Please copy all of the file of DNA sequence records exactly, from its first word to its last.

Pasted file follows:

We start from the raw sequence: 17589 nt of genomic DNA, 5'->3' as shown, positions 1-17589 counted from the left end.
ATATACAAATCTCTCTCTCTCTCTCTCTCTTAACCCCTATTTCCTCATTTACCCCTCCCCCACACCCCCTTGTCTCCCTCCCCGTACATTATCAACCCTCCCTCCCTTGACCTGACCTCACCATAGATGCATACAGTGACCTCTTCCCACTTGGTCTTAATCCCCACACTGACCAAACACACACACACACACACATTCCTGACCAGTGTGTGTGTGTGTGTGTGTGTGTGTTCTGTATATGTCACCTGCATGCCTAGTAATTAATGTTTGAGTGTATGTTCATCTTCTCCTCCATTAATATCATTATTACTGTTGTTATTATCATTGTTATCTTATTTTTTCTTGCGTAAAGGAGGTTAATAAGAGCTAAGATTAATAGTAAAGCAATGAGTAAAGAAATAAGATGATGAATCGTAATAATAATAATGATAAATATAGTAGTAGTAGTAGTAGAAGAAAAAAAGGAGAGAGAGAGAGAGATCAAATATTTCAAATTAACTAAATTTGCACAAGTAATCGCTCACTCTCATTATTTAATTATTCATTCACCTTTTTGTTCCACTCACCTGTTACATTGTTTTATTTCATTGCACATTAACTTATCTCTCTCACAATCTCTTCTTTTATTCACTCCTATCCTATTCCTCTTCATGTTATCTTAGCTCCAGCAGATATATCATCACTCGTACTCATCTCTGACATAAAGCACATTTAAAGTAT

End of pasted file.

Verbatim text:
We start from the raw sequence: 17589 nt of genomic DNA, 5'->3' as shown, positions 1-17589 counted from the left end.
ATATACAAATCTCTCTCTCTCTCTCTCTCTTAACCCCTATTTCCTCATTTACCCCTCCCCCACACCCCCTTGTCTCCCTCCCCGTACATTATCAACCCTCCCTCCCTTGACCTGACCTCACCATAGATGCATACAGTGACCTCTTCCCACTTGGTCTTAATCCCCACACTGACCAAACACACACACACACACACATTCCTGACCAGTGTGTGTGTGTGTGTGTGTGTGTGTTCTGTATATGTCACCTGCATGCCTAGTAATTAATGTTTGAGTGTATGTTCATCTTCTCCTCCATTAATATCATTATTACTGTTGTTATTATCATTGTTATCTTATTTTTTCTTGCGTAAAGGAGGTTAATAAGAGCTAAGATTAATAGTAAAGCAATGAGTAAAGAAATAAGATGATGAATCGTAATAATAATAATGATAAATATAGTAGTAGTAGTAGTAGAAGAAAAAAAGGAGAGAGAGAGAGAGATCAAATATTTCAAATTAACTAAATTTGCACAAGTAATCGCTCACTCTCATTATTTAATTATTCATTCACCTTTTTGTTCCACTCACCTGTTACATTGTTTTATTTCATTGCACATTAACTTATCTCTCTCACAATCTCTTCTTTTATTCACTCCTATCCTATTCCTCTTCATGTTATCTTAGCTCCAGCAGATATATCATCACTCGTACTCATCTCTGACATAAAGCACATTTAAAGTAT